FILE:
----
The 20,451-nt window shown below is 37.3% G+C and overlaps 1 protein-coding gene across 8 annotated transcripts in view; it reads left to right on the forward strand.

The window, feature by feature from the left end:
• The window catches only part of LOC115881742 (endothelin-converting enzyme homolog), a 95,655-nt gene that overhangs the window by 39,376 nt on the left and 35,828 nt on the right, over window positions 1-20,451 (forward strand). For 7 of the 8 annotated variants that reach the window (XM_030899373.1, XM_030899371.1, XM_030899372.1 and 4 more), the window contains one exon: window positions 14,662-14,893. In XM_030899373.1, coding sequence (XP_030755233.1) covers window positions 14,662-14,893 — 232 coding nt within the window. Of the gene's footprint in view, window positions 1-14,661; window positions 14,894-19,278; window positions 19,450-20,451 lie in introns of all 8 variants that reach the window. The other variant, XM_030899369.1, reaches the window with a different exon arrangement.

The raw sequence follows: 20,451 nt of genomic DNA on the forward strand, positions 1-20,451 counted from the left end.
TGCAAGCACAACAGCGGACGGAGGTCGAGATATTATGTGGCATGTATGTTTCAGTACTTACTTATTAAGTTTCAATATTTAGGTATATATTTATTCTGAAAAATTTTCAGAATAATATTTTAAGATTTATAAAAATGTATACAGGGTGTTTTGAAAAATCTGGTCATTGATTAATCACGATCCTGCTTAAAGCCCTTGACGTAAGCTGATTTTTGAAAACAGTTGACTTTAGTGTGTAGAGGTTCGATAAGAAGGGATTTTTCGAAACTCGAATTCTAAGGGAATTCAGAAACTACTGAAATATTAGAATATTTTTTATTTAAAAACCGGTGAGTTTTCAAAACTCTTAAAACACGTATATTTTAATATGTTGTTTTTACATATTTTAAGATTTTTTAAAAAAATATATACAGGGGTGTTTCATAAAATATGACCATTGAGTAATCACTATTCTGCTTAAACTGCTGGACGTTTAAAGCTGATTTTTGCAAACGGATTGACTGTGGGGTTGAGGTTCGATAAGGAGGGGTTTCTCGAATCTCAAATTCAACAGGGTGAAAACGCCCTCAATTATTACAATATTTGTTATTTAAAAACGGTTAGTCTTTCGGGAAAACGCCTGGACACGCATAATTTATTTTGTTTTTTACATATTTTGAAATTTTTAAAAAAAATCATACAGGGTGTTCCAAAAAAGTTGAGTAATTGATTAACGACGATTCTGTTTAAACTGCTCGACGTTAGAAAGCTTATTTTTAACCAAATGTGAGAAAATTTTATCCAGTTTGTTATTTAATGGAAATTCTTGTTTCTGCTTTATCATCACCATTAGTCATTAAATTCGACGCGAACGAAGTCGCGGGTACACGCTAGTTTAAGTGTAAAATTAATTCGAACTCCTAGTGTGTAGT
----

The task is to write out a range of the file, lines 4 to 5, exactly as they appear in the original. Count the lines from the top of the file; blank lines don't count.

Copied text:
The raw sequence follows: 20,451 nt of genomic DNA on the forward strand, positions 1-20,451 counted from the left end.
TGCAAGCACAACAGCGGACGGAGGTCGAGATATTATGTGGCATGTATGTTTCAGTACTTACTTATTAAGTTTCAATATTTAGGTATATATTTATTCTGAAAAATTTTCAGAATAATATTTTAAGATTTATAAAAATGTATACAGGGTGTTTTGAAAAATCTGGTCATTGATTAATCACGATCCTGCTTAAAGCCCTTGACGTAAGCTGATTTTTGAAAACAGTTGACTTTAGTGTGTAGAGGTTCGATAAGAAGGGATTTTTCGAAACTCGAATTCTAAGGGAATTCAGAAACTACTGAAATATTAGAATATTTTTTATTTAAAAACCGGTGAGTTTTCAAAACTCTTAAAACACGTATATTTTAATATGTTGTTTTTACATATTTTAAGATTTTTTAAAAAAATATATACAGGGGTGTTTCATAAAATATGACCATTGAGTAATCACTATTCTGCTTAAACTGCTGGACGTTTAAAGCTGATTTTTGCAAACGGATTGACTGTGGGGTTGAGGTTCGATAAGGAGGGGTTTCTCGAATCTCAAATTCAACAGGGTGAAAACGCCCTCAATTATTACAATATTTGTTATTTAAAAACGGTTAGTCTTTCGGGAAAACGCCTGGACACGCATAATTTATTTTGTTTTTTACATATTTTGAAATTTTTAAAAAAAATCATACAGGGTGTTCCAAAAAAGTTGAGTAATTGATTAACGACGATTCTGTTTAAACTGCTCGACGTTAGAAAGCTTATTTTTAACCAAATGTGAGAAAATTTTATCCAGTTTGTTATTTAATGGAAATTCTTGTTTCTGCTTTATCATCACCATTAGTCATTAAATTCGACGCGAACGAAGTCGCGGGTACACGCTAGTTTAAGTGTAAAATTAATTCGAACTCCTAGTGTGTAGT